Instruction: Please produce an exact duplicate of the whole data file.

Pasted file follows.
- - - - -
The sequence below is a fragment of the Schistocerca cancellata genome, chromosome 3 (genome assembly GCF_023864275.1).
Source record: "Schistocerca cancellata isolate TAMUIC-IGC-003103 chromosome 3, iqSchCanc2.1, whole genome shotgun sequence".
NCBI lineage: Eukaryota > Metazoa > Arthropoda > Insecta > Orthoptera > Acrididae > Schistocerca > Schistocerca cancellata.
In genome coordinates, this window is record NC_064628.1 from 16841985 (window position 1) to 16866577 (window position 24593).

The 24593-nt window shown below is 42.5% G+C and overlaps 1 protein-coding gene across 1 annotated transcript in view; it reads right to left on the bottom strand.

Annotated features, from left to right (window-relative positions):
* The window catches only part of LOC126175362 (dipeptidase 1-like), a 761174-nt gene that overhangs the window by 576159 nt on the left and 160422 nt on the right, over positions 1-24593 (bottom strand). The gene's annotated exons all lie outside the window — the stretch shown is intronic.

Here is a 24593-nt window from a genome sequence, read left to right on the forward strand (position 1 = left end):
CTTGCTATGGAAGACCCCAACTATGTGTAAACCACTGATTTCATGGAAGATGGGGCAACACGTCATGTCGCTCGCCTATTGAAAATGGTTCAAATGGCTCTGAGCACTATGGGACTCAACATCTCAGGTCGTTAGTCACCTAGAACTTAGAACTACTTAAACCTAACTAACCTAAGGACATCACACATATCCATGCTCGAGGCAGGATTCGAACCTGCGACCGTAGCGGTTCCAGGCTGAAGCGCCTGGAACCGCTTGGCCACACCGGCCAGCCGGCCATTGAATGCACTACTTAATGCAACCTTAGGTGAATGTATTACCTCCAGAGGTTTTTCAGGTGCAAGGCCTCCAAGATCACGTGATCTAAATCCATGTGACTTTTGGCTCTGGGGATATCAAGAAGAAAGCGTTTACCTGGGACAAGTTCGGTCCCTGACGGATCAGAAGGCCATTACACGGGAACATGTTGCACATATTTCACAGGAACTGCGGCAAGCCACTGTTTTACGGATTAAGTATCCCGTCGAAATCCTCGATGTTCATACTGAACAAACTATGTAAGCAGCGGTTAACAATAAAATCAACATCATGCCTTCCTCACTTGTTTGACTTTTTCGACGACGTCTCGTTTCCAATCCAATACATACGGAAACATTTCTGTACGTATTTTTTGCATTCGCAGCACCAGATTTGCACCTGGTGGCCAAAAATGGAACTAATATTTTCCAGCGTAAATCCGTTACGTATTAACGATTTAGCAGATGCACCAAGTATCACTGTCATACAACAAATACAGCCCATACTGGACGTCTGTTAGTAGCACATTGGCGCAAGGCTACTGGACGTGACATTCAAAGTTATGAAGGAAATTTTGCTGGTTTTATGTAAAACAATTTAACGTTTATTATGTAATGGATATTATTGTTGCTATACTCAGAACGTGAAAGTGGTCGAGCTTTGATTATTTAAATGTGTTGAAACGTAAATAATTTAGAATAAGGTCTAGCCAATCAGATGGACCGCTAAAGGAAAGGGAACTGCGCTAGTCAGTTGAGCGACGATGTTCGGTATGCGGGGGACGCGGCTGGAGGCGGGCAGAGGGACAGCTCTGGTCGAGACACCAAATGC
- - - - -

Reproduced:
The sequence below is a fragment of the Schistocerca cancellata genome, chromosome 3 (genome assembly GCF_023864275.1).
Source record: "Schistocerca cancellata isolate TAMUIC-IGC-003103 chromosome 3, iqSchCanc2.1, whole genome shotgun sequence".
NCBI lineage: Eukaryota > Metazoa > Arthropoda > Insecta > Orthoptera > Acrididae > Schistocerca > Schistocerca cancellata.
In genome coordinates, this window is record NC_064628.1 from 16841985 (window position 1) to 16866577 (window position 24593).

The 24593-nt window shown below is 42.5% G+C and overlaps 1 protein-coding gene across 1 annotated transcript in view; it reads right to left on the bottom strand.

Annotated features, from left to right (window-relative positions):
* The window catches only part of LOC126175362 (dipeptidase 1-like), a 761174-nt gene that overhangs the window by 576159 nt on the left and 160422 nt on the right, over positions 1-24593 (bottom strand). The gene's annotated exons all lie outside the window — the stretch shown is intronic.

Here is a 24593-nt window from a genome sequence, read left to right on the forward strand (position 1 = left end):
CTTGCTATGGAAGACCCCAACTATGTGTAAACCACTGATTTCATGGAAGATGGGGCAACACGTCATGTCGCTCGCCTATTGAAAATGGTTCAAATGGCTCTGAGCACTATGGGACTCAACATCTCAGGTCGTTAGTCACCTAGAACTTAGAACTACTTAAACCTAACTAACCTAAGGACATCACACATATCCATGCTCGAGGCAGGATTCGAACCTGCGACCGTAGCGGTTCCAGGCTGAAGCGCCTGGAACCGCTTGGCCACACCGGCCAGCCGGCCATTGAATGCACTACTTAATGCAACCTTAGGTGAATGTATTACCTCCAGAGGTTTTTCAGGTGCAAGGCCTCCAAGATCACGTGATCTAAATCCATGTGACTTTTGGCTCTGGGGATATCAAGAAGAAAGCGTTTACCTGGGACAAGTTCGGTCCCTGACGGATCAGAAGGCCATTACACGGGAACATGTTGCACATATTTCACAGGAACTGCGGCAAGCCACTGTTTTACGGATTAAGTATCCCGTCGAAATCCTCGATGTTCATACTGAACAAACTATGTAAGCAGCGGTTAACAATAAAATCAACATCATGCCTTCCTCACTTGTTTGACTTTTTCGACGACGTCTCGTTTCCAATCCAATACATACGGAAACATTTCTGTACGTATTTTTTGCATTCGCAGCACCAGATTTGCACCTGGTGGCCAAAAATGGAACTAATATTTTCCAGCGTAAATCCGTTACGTATTAACGATTTAGCAGATGCACCAAGTATCACTGTCATACAACAAATACAGCCCATACTGGACGTCTGTTAGTAGCACATTGGCGCAAGGCTACTGGACGTGACATTCAAAGTTATGAAGGAAATTTTGCTGGTTTTATGTAAAACAATTTAACGTTTATTATGTAATGGATATTATTGTTGCTATACTCAGAACGTGAAAGTGGTCGAGCTTTGATTATTTAAATGTGTTGAAACGTAAATAATTTAGAATAAGGTCTAGCCAATCAGATGGACCGCTAAAGGAAAGGGAACTGCGCTAGTCAGTTGAGCGACGATGTTCGGTATGCGGGGGACGCGGCTGGAGGCGGGCAGAGGGACAGCTCTGGTCGAGACACCAAATGC